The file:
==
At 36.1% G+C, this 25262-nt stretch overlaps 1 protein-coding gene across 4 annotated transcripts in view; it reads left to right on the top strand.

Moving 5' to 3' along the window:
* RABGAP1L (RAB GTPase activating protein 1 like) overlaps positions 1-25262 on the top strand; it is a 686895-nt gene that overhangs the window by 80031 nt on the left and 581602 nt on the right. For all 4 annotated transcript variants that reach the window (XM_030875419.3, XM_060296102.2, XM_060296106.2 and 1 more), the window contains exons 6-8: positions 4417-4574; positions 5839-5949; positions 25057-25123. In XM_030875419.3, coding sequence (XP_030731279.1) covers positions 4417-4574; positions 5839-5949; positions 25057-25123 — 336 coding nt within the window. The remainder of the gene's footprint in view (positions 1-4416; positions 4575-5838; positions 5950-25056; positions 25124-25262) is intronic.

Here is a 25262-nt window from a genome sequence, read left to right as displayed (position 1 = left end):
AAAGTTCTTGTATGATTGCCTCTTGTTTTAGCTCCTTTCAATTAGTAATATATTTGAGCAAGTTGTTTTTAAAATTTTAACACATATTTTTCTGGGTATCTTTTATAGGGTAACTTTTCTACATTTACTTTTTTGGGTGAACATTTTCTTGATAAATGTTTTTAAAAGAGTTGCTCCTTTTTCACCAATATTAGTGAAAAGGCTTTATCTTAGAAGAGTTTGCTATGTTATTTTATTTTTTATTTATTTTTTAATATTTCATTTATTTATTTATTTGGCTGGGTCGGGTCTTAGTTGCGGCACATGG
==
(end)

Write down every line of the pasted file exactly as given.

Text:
At 36.1% G+C, this 25262-nt stretch overlaps 1 protein-coding gene across 4 annotated transcripts in view; it reads left to right on the top strand.

Moving 5' to 3' along the window:
* RABGAP1L (RAB GTPase activating protein 1 like) overlaps positions 1-25262 on the top strand; it is a 686895-nt gene that overhangs the window by 80031 nt on the left and 581602 nt on the right. For all 4 annotated transcript variants that reach the window (XM_030875419.3, XM_060296102.2, XM_060296106.2 and 1 more), the window contains exons 6-8: positions 4417-4574; positions 5839-5949; positions 25057-25123. In XM_030875419.3, coding sequence (XP_030731279.1) covers positions 4417-4574; positions 5839-5949; positions 25057-25123 — 336 coding nt within the window. The remainder of the gene's footprint in view (positions 1-4416; positions 4575-5838; positions 5950-25056; positions 25124-25262) is intronic.

Here is a 25262-nt window from a genome sequence, read left to right as displayed (position 1 = left end):
AAAGTTCTTGTATGATTGCCTCTTGTTTTAGCTCCTTTCAATTAGTAATATATTTGAGCAAGTTGTTTTTAAAATTTTAACACATATTTTTCTGGGTATCTTTTATAGGGTAACTTTTCTACATTTACTTTTTTGGGTGAACATTTTCTTGATAAATGTTTTTAAAAGAGTTGCTCCTTTTTCACCAATATTAGTGAAAAGGCTTTATCTTAGAAGAGTTTGCTATGTTATTTTATTTTTTATTTATTTTTTAATATTTCATTTATTTATTTATTTGGCTGGGTCGGGTCTTAGTTGCGGCACATGG